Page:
Thu Apr 18, 2013, 10:25 PM

7. When one asks a question, one expects the answer to be appropriate

 

Why do I feel a gotcha is here?

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Response to graham4anything (Reply #7)

Thu Apr 18, 2013, 10:27 PM

9. Cause it's probably not the most important project of the NRA but we need your help anyway!..nt

 

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Response to graham4anything (Reply #7)

Thu Apr 18, 2013, 10:34 PM

10. Here is some background from a quick search.

 

This bill is a bit of a zombie, it was proposed back in aug, 2012 and killed.

One of the complaints then was that they could search your firearms purchase records.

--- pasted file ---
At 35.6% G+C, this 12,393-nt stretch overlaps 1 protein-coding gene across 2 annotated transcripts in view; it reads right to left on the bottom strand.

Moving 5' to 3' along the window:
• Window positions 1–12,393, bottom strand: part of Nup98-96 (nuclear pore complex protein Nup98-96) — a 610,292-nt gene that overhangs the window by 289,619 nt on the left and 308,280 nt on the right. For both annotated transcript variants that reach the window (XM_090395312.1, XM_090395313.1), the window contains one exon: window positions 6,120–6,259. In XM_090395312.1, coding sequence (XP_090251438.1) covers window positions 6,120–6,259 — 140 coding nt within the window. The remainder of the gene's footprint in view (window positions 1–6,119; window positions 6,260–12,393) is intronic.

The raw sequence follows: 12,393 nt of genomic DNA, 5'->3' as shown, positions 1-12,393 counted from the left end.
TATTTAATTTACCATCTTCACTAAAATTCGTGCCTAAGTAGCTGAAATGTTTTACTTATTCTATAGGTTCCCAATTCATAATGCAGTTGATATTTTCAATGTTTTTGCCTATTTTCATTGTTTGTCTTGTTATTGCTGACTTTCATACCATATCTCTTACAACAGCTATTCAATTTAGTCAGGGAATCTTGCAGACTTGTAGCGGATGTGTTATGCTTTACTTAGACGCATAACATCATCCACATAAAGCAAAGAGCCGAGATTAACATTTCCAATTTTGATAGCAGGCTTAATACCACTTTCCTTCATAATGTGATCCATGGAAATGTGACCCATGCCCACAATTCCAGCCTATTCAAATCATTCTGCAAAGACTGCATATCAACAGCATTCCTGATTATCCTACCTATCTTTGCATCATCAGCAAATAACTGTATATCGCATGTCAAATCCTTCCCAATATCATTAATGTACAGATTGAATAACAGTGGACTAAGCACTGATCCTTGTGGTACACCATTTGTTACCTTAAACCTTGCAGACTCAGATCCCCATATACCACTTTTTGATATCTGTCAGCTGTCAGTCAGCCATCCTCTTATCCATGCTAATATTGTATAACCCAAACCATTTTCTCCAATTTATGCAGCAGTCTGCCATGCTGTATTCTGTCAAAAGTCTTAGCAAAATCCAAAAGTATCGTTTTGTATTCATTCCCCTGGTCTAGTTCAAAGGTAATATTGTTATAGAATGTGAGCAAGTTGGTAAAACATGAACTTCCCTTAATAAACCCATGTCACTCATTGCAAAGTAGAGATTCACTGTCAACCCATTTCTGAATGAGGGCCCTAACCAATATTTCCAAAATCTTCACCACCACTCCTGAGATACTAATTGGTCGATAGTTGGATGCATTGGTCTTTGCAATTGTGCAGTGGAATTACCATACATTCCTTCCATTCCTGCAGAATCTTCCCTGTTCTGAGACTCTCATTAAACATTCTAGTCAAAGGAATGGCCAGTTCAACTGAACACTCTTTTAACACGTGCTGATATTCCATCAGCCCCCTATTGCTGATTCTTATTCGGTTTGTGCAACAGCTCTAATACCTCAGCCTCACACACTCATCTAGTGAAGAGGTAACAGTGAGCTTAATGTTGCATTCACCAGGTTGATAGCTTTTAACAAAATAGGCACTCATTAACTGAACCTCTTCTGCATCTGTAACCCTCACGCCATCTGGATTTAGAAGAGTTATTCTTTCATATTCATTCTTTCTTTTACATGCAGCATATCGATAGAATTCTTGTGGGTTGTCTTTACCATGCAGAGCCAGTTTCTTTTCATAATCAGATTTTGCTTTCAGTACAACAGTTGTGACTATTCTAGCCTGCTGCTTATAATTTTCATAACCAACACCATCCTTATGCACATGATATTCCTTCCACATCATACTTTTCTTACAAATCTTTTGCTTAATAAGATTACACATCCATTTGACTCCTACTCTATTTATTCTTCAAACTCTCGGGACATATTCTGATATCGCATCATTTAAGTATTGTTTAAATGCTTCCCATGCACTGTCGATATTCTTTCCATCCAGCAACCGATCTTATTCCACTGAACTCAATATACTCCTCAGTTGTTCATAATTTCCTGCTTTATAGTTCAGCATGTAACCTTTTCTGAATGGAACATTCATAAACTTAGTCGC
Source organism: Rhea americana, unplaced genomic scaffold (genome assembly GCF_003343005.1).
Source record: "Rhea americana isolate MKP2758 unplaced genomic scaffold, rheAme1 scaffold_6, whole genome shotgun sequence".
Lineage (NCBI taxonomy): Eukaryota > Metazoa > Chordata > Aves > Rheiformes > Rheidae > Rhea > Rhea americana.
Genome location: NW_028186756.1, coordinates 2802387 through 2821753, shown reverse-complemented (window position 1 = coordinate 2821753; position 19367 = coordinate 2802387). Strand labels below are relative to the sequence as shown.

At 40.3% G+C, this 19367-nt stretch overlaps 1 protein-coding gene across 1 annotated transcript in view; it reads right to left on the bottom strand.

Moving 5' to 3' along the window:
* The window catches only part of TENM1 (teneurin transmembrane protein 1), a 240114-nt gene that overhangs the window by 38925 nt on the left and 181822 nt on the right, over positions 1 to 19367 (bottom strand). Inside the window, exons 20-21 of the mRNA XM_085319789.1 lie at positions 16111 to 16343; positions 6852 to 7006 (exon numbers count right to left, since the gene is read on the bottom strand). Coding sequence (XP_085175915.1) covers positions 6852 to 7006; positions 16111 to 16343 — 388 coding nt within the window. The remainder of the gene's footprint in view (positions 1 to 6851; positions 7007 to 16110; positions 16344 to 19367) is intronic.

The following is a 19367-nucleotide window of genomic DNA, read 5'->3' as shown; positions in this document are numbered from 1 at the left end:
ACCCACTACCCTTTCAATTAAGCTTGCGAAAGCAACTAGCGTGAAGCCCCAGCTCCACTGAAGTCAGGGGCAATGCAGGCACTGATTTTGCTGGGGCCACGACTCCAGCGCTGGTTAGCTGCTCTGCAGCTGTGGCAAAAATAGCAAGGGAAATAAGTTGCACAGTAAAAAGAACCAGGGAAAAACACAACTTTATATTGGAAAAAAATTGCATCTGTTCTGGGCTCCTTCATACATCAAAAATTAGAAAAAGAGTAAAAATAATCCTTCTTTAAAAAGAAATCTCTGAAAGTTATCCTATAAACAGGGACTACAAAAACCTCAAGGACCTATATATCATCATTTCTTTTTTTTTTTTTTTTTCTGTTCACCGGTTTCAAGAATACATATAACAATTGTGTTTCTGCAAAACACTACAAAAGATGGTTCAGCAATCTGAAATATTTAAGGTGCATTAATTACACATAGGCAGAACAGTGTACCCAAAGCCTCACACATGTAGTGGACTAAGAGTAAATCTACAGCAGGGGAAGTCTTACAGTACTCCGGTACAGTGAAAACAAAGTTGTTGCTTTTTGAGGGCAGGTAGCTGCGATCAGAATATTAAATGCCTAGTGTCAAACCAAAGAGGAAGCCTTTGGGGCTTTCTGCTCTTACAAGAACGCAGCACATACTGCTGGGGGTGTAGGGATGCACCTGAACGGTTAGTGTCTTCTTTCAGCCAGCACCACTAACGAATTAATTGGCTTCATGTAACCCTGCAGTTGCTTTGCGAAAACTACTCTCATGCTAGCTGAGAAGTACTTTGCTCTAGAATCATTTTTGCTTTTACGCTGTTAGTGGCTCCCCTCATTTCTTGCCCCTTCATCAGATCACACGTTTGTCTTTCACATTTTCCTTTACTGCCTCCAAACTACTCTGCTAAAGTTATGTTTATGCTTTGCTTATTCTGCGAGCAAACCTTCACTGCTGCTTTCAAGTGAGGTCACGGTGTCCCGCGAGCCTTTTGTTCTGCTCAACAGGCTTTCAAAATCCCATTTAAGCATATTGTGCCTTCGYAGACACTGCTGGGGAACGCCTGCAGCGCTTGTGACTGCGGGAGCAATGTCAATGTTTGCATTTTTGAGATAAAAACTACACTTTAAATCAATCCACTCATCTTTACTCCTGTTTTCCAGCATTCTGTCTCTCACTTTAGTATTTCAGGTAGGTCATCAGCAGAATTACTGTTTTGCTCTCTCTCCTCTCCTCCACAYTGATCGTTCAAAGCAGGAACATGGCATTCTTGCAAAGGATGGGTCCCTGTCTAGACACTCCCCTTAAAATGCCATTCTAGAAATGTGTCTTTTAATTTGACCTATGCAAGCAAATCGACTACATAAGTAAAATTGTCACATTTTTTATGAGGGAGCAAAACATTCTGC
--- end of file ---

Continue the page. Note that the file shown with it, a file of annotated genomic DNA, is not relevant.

The new bill got an exemption to that. Regardless it's a crap bill that will force skinner to let the FBI troll your DU mail whenever.

It's crap.

You can read the gun complaints from last year here...

http://www.ammoland.com/2012/04/cispa-putting-gun-owner-privacy-at-stake/#axzz2Qs9vis6T


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Response to Paul E Ester (Original post)

Thu Apr 18, 2013, 10:18 PM

3. The SCOTUS better

get right on review of this law..there should be as many threads here on this issue as on gun control, but alas..

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Response to pipoman (Reply #3)

Thu Apr 18, 2013, 10:23 PM

6. It sounds like this is 100% a gun issue. The NRA is wanting to prevent a reinterpretation of the 2nd

 

and if the reinterpretation of the 2nd comes, it seems they want to then use this.

I think this maybe should be tabled for a few years